Boyce Thompson Institute


Why rice can’t get along with its neighbors


Professor Georg Jander, Associate Professor Jian Yan of the South China Botanical Garden at the Chinese Academy of Sciences and Takako Aboshi, now an associate professor at Yamagata University in Japan

Plants can’t pack up and leave when they don’t like their new neighbors, but some plants, including rice, can produce chemical inhibitors that weed out the competition.

Researchers in the Jander laboratory at BTI have discovered a new compound in certain rice varieties that may slow the growth of nearby plants. Associate Professor Jian Yan of the South China Botanical Garden at the Chinese Academy of Sciences and Takako Aboshi, now an associate professor at Yamagata University in Japan worked with collaborators at Kyoto University and Cornell University, to identify the compound, called b-tyrosine. It curtails root growth in other plants in laboratory tests, and may also have antibacterial properties. Their discovery is published in an online article in The Plant Cell.

“Rice is one of the best-studied plants in the world, but still, there are a lot of compounds in there that are novel,” said BTI Professor Georg Jander. “b-tyrosine was completely unknown as a rice metabolite or even as a plant metabolite.”

Jander suspects that rice plants use b-tyrosine for allelopathy—a phenomenon where a plant gives off chemicals into the surrounding soil that stop competing organisms from encroaching on their territory.

Perhaps the best-known example of allelopathy is from the walnut tree. Experienced gardeners know that many plants do not thrive beneath one. Even Pliny the Elder, a Roman philosopher and naturalist, recorded this observation in an AD 79 publication. In 1851, two scientists discovered that a walnut compound called juglone was responsible for stunting the growth of neighboring plants.

Some rice varieties are especially good at suppressing weeds, and other allelopathic compounds from rice have been well studied. Nevertheless, weeds can be a major problem, particularly for upland rice, which is not grown in flooded paddies. Therefore, breeding that increases rice allelopathy may be one way that farmers can deal with this issue.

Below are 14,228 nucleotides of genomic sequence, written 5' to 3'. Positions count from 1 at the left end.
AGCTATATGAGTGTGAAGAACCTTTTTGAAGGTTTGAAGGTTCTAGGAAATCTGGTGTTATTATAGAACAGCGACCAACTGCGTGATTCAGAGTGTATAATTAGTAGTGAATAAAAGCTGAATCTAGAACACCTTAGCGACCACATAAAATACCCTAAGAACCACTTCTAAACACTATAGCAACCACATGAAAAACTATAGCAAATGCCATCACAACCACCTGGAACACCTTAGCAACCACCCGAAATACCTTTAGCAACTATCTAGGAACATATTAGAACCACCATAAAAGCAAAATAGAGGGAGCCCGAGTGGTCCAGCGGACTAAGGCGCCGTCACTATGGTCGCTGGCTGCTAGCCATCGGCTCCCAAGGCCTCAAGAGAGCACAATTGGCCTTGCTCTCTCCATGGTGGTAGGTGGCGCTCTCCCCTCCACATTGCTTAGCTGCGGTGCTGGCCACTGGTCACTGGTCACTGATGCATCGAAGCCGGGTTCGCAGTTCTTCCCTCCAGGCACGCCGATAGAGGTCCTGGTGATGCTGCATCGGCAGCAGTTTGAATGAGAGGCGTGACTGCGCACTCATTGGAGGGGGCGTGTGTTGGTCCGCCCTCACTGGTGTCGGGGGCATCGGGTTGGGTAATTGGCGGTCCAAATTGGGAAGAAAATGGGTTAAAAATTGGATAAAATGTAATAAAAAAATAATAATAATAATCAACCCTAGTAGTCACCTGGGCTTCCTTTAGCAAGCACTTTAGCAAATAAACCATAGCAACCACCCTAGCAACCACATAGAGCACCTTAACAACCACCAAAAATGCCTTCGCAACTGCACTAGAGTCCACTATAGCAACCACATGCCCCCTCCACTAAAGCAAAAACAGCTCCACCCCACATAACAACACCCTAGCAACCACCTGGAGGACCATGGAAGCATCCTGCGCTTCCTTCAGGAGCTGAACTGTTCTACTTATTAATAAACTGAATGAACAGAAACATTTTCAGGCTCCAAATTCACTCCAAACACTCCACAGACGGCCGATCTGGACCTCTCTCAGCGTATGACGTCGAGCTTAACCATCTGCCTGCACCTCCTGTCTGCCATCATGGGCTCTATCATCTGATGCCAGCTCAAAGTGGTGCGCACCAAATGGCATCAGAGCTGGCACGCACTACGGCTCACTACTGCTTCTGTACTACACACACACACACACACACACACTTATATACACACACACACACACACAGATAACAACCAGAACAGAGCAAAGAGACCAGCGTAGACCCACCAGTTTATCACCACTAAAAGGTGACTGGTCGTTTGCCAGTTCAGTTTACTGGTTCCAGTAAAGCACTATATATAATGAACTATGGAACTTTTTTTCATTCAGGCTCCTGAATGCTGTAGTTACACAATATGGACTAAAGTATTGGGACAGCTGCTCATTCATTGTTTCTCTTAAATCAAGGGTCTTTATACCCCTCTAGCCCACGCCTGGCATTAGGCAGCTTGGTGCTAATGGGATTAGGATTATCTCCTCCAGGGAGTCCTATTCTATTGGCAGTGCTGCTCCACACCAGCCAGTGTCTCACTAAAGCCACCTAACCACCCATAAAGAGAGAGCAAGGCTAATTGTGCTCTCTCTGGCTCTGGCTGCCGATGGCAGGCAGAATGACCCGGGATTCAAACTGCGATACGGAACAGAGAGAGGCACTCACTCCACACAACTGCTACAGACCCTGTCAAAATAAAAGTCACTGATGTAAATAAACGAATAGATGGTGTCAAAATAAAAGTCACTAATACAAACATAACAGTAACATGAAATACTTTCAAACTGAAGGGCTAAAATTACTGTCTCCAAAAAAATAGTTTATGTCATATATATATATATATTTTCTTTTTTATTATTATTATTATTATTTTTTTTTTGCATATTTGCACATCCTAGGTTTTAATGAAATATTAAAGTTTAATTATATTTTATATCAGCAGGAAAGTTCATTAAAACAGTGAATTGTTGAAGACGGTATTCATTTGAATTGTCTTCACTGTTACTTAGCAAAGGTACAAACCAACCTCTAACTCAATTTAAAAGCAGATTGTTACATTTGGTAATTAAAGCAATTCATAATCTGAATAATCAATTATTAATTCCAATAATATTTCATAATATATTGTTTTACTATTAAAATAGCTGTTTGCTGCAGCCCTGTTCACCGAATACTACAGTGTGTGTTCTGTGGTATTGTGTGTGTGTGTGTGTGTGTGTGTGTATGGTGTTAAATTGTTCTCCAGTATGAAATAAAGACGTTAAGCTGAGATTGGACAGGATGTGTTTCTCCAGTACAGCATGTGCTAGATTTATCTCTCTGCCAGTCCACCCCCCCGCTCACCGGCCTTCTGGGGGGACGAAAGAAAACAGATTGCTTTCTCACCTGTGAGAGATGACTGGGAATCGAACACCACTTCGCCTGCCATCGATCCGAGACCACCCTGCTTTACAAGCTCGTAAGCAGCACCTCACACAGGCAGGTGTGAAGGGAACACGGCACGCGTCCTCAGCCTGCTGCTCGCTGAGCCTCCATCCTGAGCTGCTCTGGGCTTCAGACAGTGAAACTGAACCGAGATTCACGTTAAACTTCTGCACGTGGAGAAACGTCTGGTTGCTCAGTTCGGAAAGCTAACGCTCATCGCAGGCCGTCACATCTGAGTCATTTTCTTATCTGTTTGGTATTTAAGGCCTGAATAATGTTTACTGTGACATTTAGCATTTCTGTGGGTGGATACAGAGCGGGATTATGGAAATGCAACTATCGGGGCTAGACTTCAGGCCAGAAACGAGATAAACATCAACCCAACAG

Researchers in the Jander laboratory first discovered b-tyrosine while looking for new defense compounds in rice. Previously, b-tyrosine was known primarily as a constituent of a type of antibiotics called polyketides. It has the same chemical formula as a-tyrosine, one of the 20 standard amino acids that plants use to make proteins, but with a slightly different arrangement of atoms. Plants use non-protein amino acids like b-tyrosine as defensive compounds because they often have toxic properties and don’t break down easily in the environment.

When Yan tried to classify the compound’s defensive properties, he discovered that b-tyrosine did not deter insects, at least not at concentrations that would normally be found in the plant. Aphids, black cutworm larvae and sugarcane borer larvae all survived on diets spiked with b-tyrosine. But when they tried to grow a type of bacteria that commonly infects crops, called Pseudomonas syringae, they found that even low concentrations of the compound could reduce bacterial growth. Rice plants make b-tyrosine in the leaves, where it may help prevent bacterial infections.

Perhaps most striking, b-tyrosine could reduce root growth in multiple different plant species. Rice varieties that generate b-tyrosine, as well as other grasses, were immune to its effects, but the compound was especially effective against dicots—flowering plants that have two embryonic leaves when they sprout, including lettuce, tomatoes and oak trees.

The researchers used genetic mapping to show that b-tyrosine biosynthesis is encoded on rice chromosome 12, where they discovered the responsible gene, called TAM1. It encodes tyrosine aminomutase, an enzyme that converts a-tyrosine into b-tyrosine.

But not all rice varieties are made equal. Researchers found b-tyrosine in a majority of the japonica, or short-grain, varieties that they tested, but the compound was absent in long grain indica and aromatic varieties. Humans domesticated rice twice, and the researchers found that one ancestral rice species had TAM1 and passed it on to its descendants, while the other didn’t.

In future experiments, the researchers plan to test the ability of b-tyrosine-producing rice to inhibit growth of its neighbors. They’ll compare Nipponbare, a variety with TAM1, to the same variety but with a mutation that blocks b-tyrosine production, to see how well the compound inhibits the growth of nearby plants in soil. The researchers know that rice excretes b-tyrosine, but they don’t yet know if it accumulates in the soil at concentrations that will deter weeds.

“What we need to consider is, are these physiologically-relevant concentrations? We think we’re in the range where we might be doing damage to other plants,” said Jander. However, they believe that b-tyrosine is “one piece of the puzzle of what makes rice able to inhibit the growth of other kinds of plants.”





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